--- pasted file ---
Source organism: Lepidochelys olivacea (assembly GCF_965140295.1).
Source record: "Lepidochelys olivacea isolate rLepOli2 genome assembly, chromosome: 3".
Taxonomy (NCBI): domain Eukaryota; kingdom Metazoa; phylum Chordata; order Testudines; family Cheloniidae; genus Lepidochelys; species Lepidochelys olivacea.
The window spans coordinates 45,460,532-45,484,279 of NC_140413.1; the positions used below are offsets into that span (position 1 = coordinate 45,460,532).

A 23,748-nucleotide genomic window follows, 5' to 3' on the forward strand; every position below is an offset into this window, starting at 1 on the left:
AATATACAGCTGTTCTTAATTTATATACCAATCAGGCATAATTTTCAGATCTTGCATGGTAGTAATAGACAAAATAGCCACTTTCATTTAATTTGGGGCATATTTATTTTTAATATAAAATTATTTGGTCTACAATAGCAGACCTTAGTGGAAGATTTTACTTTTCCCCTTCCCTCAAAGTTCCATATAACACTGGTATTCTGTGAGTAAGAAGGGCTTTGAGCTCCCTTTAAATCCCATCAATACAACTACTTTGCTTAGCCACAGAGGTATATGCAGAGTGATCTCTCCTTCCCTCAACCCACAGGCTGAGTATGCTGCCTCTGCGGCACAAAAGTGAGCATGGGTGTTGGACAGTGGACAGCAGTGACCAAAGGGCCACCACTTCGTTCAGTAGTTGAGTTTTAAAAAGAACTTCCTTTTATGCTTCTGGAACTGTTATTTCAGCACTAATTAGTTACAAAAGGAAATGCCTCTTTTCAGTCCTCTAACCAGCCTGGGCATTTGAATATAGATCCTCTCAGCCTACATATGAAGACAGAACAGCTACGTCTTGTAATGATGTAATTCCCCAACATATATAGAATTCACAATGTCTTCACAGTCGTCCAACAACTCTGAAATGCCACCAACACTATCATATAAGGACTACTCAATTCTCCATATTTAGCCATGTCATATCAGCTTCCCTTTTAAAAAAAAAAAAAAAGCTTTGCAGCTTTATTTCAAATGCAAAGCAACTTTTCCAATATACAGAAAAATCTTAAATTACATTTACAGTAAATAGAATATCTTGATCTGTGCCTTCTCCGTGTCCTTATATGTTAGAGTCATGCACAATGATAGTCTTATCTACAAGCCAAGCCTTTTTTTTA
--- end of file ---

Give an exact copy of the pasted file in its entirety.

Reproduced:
Source organism: Lepidochelys olivacea (assembly GCF_965140295.1).
Source record: "Lepidochelys olivacea isolate rLepOli2 genome assembly, chromosome: 3".
Taxonomy (NCBI): domain Eukaryota; kingdom Metazoa; phylum Chordata; order Testudines; family Cheloniidae; genus Lepidochelys; species Lepidochelys olivacea.
The window spans coordinates 45,460,532-45,484,279 of NC_140413.1; the positions used below are offsets into that span (position 1 = coordinate 45,460,532).

A 23,748-nucleotide genomic window follows, 5' to 3' on the forward strand; every position below is an offset into this window, starting at 1 on the left:
AATATACAGCTGTTCTTAATTTATATACCAATCAGGCATAATTTTCAGATCTTGCATGGTAGTAATAGACAAAATAGCCACTTTCATTTAATTTGGGGCATATTTATTTTTAATATAAAATTATTTGGTCTACAATAGCAGACCTTAGTGGAAGATTTTACTTTTCCCCTTCCCTCAAAGTTCCATATAACACTGGTATTCTGTGAGTAAGAAGGGCTTTGAGCTCCCTTTAAATCCCATCAATACAACTACTTTGCTTAGCCACAGAGGTATATGCAGAGTGATCTCTCCTTCCCTCAACCCACAGGCTGAGTATGCTGCCTCTGCGGCACAAAAGTGAGCATGGGTGTTGGACAGTGGACAGCAGTGACCAAAGGGCCACCACTTCGTTCAGTAGTTGAGTTTTAAAAAGAACTTCCTTTTATGCTTCTGGAACTGTTATTTCAGCACTAATTAGTTACAAAAGGAAATGCCTCTTTTCAGTCCTCTAACCAGCCTGGGCATTTGAATATAGATCCTCTCAGCCTACATATGAAGACAGAACAGCTACGTCTTGTAATGATGTAATTCCCCAACATATATAGAATTCACAATGTCTTCACAGTCGTCCAACAACTCTGAAATGCCACCAACACTATCATATAAGGACTACTCAATTCTCCATATTTAGCCATGTCATATCAGCTTCCCTTTTAAAAAAAAAAAAAAAGCTTTGCAGCTTTATTTCAAATGCAAAGCAACTTTTCCAATATACAGAAAAATCTTAAATTACATTTACAGTAAATAGAATATCTTGATCTGTGCCTTCTCCGTGTCCTTATATGTTAGAGTCATGCACAATGATAGTCTTATCTACAAGCCAAGCCTTTTTTTTA